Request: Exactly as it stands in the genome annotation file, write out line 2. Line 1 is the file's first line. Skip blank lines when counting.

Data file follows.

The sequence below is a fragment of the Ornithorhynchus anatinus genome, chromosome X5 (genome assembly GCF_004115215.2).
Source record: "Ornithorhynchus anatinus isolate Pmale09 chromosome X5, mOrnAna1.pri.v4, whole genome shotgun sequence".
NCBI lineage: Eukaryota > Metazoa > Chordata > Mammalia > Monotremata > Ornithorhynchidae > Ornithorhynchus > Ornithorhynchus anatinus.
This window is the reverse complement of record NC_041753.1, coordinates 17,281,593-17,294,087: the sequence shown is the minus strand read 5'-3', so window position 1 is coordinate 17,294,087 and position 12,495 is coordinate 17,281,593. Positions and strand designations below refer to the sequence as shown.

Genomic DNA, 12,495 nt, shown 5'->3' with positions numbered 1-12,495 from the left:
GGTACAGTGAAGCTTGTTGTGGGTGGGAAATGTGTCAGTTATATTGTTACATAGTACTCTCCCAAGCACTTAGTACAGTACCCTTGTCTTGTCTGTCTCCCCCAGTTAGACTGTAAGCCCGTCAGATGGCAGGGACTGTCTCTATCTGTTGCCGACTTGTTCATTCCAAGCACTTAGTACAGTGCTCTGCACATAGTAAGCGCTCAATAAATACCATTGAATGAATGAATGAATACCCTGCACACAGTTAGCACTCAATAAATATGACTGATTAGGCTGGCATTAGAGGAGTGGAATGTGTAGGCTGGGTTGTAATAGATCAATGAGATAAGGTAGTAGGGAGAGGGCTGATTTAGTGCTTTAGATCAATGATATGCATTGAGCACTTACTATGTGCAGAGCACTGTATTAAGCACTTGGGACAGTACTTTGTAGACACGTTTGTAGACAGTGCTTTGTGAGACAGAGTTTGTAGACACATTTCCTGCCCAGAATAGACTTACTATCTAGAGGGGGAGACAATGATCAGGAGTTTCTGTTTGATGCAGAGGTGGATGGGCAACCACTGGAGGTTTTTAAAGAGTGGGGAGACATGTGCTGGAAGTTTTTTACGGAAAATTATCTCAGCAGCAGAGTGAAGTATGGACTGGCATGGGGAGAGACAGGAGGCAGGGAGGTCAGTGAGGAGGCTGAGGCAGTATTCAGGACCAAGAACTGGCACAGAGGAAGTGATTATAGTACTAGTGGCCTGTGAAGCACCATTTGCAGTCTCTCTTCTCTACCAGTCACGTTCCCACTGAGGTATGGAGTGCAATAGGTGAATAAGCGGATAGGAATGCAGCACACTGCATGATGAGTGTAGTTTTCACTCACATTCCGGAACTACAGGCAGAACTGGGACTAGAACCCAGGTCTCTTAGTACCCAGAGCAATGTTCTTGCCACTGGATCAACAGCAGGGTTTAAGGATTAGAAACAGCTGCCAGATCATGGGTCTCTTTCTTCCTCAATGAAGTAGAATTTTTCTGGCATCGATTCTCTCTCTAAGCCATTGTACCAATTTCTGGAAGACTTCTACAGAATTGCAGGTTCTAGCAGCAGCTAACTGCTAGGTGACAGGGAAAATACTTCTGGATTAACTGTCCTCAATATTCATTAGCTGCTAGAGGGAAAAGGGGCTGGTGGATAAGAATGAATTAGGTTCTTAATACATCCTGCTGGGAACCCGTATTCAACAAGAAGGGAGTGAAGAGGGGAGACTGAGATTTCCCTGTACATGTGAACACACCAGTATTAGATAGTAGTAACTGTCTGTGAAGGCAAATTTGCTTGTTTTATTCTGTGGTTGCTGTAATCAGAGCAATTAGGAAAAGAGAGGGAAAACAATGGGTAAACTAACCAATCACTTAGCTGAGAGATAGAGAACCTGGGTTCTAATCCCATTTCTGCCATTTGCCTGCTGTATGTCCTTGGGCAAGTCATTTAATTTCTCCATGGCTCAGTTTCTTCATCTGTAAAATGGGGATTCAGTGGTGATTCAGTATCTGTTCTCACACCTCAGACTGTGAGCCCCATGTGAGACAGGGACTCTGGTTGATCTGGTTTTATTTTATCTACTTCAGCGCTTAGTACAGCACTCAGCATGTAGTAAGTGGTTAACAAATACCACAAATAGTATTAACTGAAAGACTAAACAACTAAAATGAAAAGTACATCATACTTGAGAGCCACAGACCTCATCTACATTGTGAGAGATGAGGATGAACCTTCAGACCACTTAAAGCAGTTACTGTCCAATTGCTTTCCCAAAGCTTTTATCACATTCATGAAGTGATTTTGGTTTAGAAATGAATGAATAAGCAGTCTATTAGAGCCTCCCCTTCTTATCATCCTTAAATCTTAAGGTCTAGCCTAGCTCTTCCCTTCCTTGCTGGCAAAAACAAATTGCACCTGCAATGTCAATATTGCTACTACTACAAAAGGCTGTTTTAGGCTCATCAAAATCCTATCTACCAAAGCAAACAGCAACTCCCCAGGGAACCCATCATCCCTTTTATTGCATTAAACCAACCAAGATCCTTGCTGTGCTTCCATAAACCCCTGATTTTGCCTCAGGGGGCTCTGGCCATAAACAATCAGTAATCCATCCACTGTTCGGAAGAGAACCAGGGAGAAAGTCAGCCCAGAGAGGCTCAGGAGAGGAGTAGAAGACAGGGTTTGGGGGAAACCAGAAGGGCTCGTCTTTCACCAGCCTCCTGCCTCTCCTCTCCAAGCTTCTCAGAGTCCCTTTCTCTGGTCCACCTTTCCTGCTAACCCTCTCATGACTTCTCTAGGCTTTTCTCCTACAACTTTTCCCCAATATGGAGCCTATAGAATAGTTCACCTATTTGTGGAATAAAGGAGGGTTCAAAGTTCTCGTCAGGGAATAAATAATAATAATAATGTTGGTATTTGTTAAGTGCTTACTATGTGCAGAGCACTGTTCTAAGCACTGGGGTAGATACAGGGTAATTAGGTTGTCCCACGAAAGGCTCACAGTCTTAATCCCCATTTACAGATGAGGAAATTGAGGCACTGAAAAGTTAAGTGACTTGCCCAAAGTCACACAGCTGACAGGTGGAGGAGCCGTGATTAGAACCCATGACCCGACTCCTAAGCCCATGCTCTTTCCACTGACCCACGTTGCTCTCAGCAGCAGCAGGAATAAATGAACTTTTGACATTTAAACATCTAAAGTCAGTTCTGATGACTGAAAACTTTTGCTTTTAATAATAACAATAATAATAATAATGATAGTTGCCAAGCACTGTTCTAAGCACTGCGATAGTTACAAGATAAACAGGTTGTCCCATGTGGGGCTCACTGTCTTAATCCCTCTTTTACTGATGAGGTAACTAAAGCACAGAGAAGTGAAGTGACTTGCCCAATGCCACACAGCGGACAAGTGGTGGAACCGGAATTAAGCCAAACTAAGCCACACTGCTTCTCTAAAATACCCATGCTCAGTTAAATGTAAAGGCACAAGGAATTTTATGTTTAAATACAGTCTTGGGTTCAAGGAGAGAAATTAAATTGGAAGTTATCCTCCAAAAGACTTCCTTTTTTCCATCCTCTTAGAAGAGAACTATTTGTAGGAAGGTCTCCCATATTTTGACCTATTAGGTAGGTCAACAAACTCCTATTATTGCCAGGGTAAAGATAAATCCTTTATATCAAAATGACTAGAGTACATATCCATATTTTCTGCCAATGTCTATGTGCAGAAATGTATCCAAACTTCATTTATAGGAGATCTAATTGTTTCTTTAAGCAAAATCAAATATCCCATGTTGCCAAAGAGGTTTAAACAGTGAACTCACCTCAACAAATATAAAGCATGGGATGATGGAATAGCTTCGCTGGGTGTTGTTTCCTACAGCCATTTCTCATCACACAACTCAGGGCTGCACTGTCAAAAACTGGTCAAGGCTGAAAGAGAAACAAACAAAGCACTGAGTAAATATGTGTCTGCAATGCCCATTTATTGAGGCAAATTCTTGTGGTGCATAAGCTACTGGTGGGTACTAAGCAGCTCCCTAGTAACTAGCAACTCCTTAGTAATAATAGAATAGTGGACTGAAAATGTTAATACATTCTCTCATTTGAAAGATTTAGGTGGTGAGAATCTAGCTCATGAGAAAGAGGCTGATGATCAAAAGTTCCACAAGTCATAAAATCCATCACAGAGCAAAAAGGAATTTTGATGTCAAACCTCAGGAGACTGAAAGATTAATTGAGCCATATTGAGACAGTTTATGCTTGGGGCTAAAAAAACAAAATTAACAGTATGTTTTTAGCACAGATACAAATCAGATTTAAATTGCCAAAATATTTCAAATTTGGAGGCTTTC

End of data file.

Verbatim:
Source record: "Ornithorhynchus anatinus isolate Pmale09 chromosome X5, mOrnAna1.pri.v4, whole genome shotgun sequence".